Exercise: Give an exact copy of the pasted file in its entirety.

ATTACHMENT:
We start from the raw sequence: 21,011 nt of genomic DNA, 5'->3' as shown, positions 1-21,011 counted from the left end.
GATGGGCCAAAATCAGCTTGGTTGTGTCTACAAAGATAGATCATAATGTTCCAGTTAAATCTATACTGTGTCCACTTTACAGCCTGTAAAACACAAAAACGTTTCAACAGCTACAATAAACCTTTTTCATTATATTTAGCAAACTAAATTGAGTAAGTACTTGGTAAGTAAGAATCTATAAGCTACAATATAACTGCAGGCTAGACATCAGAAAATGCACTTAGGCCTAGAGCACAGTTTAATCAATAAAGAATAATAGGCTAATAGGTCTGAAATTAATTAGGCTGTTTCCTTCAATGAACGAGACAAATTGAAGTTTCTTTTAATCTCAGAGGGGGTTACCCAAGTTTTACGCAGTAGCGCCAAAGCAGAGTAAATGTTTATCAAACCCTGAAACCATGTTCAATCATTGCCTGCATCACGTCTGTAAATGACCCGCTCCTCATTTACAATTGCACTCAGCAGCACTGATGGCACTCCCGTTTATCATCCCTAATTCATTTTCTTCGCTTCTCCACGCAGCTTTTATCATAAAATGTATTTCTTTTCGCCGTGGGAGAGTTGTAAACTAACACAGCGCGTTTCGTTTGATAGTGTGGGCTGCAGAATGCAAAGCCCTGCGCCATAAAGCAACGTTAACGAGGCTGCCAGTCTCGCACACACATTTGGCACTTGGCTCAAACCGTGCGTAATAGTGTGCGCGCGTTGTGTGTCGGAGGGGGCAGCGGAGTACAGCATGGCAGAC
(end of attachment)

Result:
We start from the raw sequence: 21,011 nt of genomic DNA, 5'->3' as shown, positions 1-21,011 counted from the left end.
GATGGGCCAAAATCAGCTTGGTTGTGTCTACAAAGATAGATCATAATGTTCCAGTTAAATCTATACTGTGTCCACTTTACAGCCTGTAAAACACAAAAACGTTTCAACAGCTACAATAAACCTTTTTCATTATATTTAGCAAACTAAATTGAGTAAGTACTTGGTAAGTAAGAATCTATAAGCTACAATATAACTGCAGGCTAGACATCAGAAAATGCACTTAGGCCTAGAGCACAGTTTAATCAATAAAGAATAATAGGCTAATAGGTCTGAAATTAATTAGGCTGTTTCCTTCAATGAACGAGACAAATTGAAGTTTCTTTTAATCTCAGAGGGGGTTACCCAAGTTTTACGCAGTAGCGCCAAAGCAGAGTAAATGTTTATCAAACCCTGAAACCATGTTCAATCATTGCCTGCATCACGTCTGTAAATGACCCGCTCCTCATTTACAATTGCACTCAGCAGCACTGATGGCACTCCCGTTTATCATCCCTAATTCATTTTCTTCGCTTCTCCACGCAGCTTTTATCATAAAATGTATTTCTTTTCGCCGTGGGAGAGTTGTAAACTAACACAGCGCGTTTCGTTTGATAGTGTGGGCTGCAGAATGCAAAGCCCTGCGCCATAAAGCAACGTTAACGAGGCTGCCAGTCTCGCACACACATTTGGCACTTGGCTCAAACCGTGCGTAATAGTGTGCGCGCGTTGTGTGTCGGAGGGGGCAGCGGAGTACAGCATGGCAGAC